In a world where everyone is encased in dehumanizing, space-like suits, the helmets of which create a mirrored barrier between faces, COCOLORS searches for alternative avenues of expression.
2017 is proving to be yet another domino in a building line of high-caliber annual film fare. Not restricted to budget size or genre classification--high budget and low budget, genre films of all stripes or films that avoid genre classification all together---the last few years have been defined by unrelenting quality that is pushing forward to the present day. With the first seven months officially under our belts, I am going to take a look back at seven of the best SciFi and Horror films from the first half of the year.
Other Worlds Austin’s next Orbiter screening is the Texas premiere of DAVE MADE A MAZE on Wednesday, July 19 at Flix Brewhouse.
In the film, Dave, an artist who has yet to complete anything significant in his career, builds a fort in his living room out of pure frustration, only to wind up trapped by the fantastical pitfalls, booby traps, and critters of his own creation.
It was about three weeks ago when I first started watching my neighbor across the way. He looked like any other person in the neighborhood--maybe a little beardier than most--but a regular guy all the same. Normally, I wouldn’t have given him a second thought, only he crossed my sights more than the others.
In honor of the SciFi comedy FUTURE ’38, which screens Wednesday, May 17 at Flix Brewhouse, the OWA staff is creating a Time Capsule to be opened in 80 years.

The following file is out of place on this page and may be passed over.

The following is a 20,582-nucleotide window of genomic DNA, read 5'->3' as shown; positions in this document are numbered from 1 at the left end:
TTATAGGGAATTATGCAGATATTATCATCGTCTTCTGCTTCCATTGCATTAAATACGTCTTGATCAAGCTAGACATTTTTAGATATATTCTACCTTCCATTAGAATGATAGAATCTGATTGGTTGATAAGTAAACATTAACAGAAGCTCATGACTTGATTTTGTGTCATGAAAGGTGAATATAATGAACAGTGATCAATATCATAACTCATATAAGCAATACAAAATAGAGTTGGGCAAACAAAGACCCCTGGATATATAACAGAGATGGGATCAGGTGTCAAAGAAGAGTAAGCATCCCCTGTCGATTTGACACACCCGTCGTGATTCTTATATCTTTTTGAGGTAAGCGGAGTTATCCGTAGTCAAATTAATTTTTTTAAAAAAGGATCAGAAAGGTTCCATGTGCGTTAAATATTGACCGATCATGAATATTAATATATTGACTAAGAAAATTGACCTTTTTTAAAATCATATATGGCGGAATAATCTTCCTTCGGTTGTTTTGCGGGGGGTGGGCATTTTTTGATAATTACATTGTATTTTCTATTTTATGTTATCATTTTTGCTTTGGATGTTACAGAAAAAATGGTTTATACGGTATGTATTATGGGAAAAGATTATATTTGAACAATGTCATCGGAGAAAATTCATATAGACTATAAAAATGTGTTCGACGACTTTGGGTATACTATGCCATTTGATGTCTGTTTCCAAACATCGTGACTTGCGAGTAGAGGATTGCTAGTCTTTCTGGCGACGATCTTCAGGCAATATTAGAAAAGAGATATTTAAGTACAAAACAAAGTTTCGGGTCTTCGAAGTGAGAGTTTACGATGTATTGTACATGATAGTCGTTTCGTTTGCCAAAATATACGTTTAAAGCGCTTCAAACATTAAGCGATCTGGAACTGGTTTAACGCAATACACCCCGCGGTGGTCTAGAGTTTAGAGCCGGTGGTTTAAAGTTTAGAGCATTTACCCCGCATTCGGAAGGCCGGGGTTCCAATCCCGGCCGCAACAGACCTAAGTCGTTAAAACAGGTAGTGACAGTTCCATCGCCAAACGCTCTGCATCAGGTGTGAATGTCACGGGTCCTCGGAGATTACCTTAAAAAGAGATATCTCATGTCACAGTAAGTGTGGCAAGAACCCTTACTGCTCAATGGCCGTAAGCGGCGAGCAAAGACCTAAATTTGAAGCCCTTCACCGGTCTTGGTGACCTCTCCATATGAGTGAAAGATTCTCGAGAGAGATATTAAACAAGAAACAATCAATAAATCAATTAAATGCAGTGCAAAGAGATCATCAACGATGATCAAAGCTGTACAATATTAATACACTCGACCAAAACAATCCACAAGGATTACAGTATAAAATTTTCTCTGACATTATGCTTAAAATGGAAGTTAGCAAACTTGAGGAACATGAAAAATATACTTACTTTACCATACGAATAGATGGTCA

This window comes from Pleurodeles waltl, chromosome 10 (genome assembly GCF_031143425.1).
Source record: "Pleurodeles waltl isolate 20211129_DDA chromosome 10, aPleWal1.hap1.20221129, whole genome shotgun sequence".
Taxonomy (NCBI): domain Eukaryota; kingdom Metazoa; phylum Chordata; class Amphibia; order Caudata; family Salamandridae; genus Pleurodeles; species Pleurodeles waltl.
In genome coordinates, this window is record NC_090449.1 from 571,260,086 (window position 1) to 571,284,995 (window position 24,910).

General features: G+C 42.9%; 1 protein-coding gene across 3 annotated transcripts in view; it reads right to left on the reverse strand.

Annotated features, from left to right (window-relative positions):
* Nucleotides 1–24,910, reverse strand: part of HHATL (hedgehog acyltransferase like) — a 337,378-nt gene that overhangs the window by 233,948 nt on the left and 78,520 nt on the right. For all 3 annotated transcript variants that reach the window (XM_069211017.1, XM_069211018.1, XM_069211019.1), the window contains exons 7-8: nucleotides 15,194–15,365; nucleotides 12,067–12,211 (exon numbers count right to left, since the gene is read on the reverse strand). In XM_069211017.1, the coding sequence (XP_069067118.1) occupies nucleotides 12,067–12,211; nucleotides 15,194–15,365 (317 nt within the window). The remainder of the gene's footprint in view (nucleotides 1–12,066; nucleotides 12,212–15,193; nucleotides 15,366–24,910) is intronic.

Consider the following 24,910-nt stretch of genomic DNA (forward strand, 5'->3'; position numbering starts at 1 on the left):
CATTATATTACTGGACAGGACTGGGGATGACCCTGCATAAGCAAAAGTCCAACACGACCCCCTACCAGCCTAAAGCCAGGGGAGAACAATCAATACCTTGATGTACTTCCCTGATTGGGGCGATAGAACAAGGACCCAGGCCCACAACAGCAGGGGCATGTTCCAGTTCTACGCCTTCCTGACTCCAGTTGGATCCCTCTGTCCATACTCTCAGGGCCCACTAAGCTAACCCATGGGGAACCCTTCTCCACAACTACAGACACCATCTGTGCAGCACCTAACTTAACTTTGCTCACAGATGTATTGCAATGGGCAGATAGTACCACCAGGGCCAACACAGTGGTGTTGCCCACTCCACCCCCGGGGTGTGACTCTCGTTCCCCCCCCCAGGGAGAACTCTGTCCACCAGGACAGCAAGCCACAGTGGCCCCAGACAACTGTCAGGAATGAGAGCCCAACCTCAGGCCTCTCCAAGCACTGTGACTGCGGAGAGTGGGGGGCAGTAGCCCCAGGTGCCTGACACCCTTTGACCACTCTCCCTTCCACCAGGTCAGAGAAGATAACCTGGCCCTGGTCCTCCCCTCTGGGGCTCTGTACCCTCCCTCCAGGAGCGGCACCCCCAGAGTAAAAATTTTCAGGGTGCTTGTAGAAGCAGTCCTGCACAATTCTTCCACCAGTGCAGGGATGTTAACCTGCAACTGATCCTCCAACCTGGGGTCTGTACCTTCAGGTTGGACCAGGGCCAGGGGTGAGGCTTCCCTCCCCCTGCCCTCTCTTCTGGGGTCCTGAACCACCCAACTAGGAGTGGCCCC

FUTURE ’38 is a Technicolor valentine to the classic screwball comedies of the 1930s and ‘40s, with a SciFi twist. It’s a time-travel adventure which presents the exotic future-world of 2018 A.D., as imagined by the filmmakers of 1938!
This is Other Worlds Austin Programmer, Michael Thielvoldt, reporting live from the OWA Interstellar Radio Broadcasting Station. I’m speaking today with renowned psychiatrist/cosmonaut Dr. Kris Kelvin, who--as I’m sure our listeners already know--has just reached the orbit of Solaris. Good morning, Dr. Kelvin.
Dan O’Bannon’s story is one of unabashed creativity and generic infusions, both in terms of hybridization and innovation. It is with this consideration and ambitions toward new horizons that we introduce the “Dan O’Bannon Other Worlds Austin Filmmaker Grant,” which we hope will allow burgeoning local voices representing the genres of SciFi, horror, and fantasy, an opportunity to bring those voices to fruition.
To this day, the visage of Freddy Krueger peers down at me while I sleep. A poster of the original A Nightmare on Elm Street signed by Wes Craven himself adorns the wall space above my bed, a meta-reconstruction of the famous scene from the film in which Freddy presses his face through the back Nancy’s bedroom wall. Yes, if I had to pick one of the many horror personalities and series that I devoured in my youth, Freddy and his nightmares on Elm Street would be hands-down my number one choice.
The definition of science fiction, perhaps more than other genres, involves a high degree of subjective reading. The question: “What is SciFi?” begs a multitude of answers. SciFi purists might argue that Alien and The Fly are horror films, more specifically monster movies, or hybrid narratives, at best, but not strictly science fiction. Yet, I posit horror and science fiction have been inextricably linked since at least the classic period. Furthermore, I would argue that SciFi has always assumed a hybridized stance.